Even if I could put all this aside for a moment and just let Bhandarkar do his "I am so hard-hitting and clever showing you how uniformly, one-dimensionally baaaaad the film industry is!"thing, it's all a colossal yawn. Selfish, petty, and scheming are one thing, but boring is quite another, and Heroine is terribly dull. There's very little heat in any of the sex* and no pleasure in the debauchery**, the dialogue is cheesy as can be, and most of the people delivering it are godawful. With the exception of Kareena Kapoor in the lead, Arjun Rampal (as her sometimes boyfriend), Ranvir Shorey, and Shahana Goswami (as the director and special appearance in the art film, respectively [of course the woman isn't the director, silly!]), the acting from everyone else is meh at best and usually much worse. I mean, somehow even Helen is not very good! How did this happen? On paper it's great to have a film filled with lots of little roles, almost a distributed Greek chorus of commentators, but somehow all of them are terrible. Like this lady. I love that she happens to be doing crazy claw hands as she's talking about Mahi being a loon. Top fake television journalism, this.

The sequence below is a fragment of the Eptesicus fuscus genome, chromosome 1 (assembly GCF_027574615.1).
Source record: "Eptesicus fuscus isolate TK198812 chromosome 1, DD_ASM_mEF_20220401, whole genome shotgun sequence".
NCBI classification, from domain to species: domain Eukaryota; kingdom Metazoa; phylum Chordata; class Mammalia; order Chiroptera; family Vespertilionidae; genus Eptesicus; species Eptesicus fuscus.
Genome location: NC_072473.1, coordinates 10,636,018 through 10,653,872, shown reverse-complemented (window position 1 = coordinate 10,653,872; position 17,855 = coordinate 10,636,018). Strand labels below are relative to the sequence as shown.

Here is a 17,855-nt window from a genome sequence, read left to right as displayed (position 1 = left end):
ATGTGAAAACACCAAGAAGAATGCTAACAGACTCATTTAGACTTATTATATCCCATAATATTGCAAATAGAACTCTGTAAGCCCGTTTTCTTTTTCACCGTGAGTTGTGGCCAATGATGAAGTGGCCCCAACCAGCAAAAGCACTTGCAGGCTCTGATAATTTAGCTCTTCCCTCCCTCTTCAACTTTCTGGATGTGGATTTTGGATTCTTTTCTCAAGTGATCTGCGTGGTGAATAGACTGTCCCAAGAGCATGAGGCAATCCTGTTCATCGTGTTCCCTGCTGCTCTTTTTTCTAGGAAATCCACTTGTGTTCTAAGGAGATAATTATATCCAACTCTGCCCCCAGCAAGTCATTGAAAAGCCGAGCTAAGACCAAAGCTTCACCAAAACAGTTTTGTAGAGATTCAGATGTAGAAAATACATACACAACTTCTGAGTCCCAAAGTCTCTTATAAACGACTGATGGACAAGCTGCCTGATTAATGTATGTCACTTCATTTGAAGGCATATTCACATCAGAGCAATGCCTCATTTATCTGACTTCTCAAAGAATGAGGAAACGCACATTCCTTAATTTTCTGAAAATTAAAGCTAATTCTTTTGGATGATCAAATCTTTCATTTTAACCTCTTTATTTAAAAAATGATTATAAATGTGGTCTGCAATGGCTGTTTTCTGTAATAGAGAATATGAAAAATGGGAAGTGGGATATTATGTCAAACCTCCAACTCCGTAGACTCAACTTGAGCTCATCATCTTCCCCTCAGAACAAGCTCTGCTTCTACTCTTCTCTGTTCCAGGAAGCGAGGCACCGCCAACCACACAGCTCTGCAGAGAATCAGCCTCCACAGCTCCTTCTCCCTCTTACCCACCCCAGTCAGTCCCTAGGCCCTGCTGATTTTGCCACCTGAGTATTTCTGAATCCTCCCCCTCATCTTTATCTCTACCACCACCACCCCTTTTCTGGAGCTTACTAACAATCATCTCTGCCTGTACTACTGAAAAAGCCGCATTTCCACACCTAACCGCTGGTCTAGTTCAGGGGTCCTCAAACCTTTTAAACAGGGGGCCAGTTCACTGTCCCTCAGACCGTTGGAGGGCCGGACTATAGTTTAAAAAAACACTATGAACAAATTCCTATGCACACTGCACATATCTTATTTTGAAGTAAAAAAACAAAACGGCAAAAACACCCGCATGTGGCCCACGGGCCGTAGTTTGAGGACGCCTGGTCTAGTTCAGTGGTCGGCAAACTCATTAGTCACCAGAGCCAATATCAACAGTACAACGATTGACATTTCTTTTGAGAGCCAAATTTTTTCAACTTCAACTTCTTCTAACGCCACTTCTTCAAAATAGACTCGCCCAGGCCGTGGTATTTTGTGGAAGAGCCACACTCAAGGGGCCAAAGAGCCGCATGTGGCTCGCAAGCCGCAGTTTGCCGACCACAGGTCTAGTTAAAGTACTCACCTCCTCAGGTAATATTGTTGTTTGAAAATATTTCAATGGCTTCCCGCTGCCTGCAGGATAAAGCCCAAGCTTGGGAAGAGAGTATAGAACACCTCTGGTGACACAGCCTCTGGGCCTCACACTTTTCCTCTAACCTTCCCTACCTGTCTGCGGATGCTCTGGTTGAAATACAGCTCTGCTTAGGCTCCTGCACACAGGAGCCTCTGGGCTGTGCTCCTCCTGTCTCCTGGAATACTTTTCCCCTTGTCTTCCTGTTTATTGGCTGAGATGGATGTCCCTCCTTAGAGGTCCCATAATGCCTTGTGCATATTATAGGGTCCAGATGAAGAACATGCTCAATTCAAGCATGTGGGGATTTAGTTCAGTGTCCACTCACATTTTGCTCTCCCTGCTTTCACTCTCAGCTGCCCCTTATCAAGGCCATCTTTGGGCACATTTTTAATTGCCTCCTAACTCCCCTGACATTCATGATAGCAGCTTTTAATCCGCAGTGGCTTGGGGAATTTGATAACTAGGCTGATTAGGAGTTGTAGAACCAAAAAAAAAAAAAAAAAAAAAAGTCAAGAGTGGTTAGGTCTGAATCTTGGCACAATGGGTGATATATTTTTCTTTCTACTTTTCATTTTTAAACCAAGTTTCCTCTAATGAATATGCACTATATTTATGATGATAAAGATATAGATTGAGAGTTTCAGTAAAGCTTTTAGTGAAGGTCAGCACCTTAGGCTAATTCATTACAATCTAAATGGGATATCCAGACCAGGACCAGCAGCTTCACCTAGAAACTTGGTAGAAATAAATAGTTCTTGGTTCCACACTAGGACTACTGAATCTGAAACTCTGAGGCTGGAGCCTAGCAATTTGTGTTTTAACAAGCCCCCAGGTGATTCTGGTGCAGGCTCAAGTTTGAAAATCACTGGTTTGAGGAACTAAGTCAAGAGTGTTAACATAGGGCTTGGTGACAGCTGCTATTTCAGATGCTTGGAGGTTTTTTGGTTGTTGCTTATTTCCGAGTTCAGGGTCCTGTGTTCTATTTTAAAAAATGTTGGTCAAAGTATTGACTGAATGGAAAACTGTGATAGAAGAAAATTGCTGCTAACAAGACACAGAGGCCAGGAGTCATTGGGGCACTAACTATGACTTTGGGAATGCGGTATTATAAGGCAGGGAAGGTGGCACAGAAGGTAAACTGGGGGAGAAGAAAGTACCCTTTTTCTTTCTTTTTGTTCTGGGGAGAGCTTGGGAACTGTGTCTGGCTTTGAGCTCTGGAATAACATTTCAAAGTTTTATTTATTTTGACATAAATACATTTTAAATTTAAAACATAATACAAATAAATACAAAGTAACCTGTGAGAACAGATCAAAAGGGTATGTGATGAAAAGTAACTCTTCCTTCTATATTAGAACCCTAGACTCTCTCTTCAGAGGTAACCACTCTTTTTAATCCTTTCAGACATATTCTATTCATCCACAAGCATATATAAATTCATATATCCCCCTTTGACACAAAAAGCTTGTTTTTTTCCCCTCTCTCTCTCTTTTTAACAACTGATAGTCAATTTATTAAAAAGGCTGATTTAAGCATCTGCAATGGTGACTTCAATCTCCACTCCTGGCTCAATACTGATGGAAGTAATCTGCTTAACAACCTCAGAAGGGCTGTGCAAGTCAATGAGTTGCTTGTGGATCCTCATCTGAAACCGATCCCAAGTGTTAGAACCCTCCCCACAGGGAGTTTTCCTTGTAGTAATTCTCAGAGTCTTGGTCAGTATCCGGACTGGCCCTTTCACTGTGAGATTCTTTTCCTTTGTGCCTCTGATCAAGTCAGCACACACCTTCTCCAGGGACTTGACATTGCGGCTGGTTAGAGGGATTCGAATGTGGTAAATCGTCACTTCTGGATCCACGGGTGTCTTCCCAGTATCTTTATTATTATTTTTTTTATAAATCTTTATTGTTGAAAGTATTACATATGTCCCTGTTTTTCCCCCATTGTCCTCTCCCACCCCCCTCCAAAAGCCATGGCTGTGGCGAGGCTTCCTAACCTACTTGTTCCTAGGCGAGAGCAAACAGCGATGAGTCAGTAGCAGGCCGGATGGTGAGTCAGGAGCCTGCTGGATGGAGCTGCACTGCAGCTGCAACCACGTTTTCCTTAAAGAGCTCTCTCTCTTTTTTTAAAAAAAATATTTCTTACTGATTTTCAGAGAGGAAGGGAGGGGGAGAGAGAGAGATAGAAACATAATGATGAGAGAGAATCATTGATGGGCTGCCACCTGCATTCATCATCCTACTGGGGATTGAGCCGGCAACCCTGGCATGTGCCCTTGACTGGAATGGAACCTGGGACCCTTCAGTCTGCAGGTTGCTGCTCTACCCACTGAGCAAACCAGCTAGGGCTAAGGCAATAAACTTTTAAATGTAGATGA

I've liked Divya Dutta just fine in other things, but she too seems to have been given, and spiritedly followed, the "hammity ham ham!" directive.
And this guy. Let alone what his role actually involves, which is of the "everyone knows non-heterosexuals are stone cold sluts" variety, he can't even deliver his fewer than ten lines in a way that didn't make me want to cover my ears.
In another case of being given nothing to work with, Mahi's sassy gay friend isn't even any fun. Just a flat, useless stereotype.
As it should, this film absolutely belongs to Kareena. All comparisons to anyone else in the film are in her favor, to be sure, but I genuinely think she did a great job. Kareena's expression of Mahi's thoughts and feelings is very watchable. If all I saw in the film was Kareena's face, which has more depth and nuance than all the other aspects of the film put together, Mahi would be oodles more sympathetic ("empathetic" was never on the table with a story like this). It's not flawless, but it's convincing, which is faaaaaaaar more than Priyanka managed in Fashion.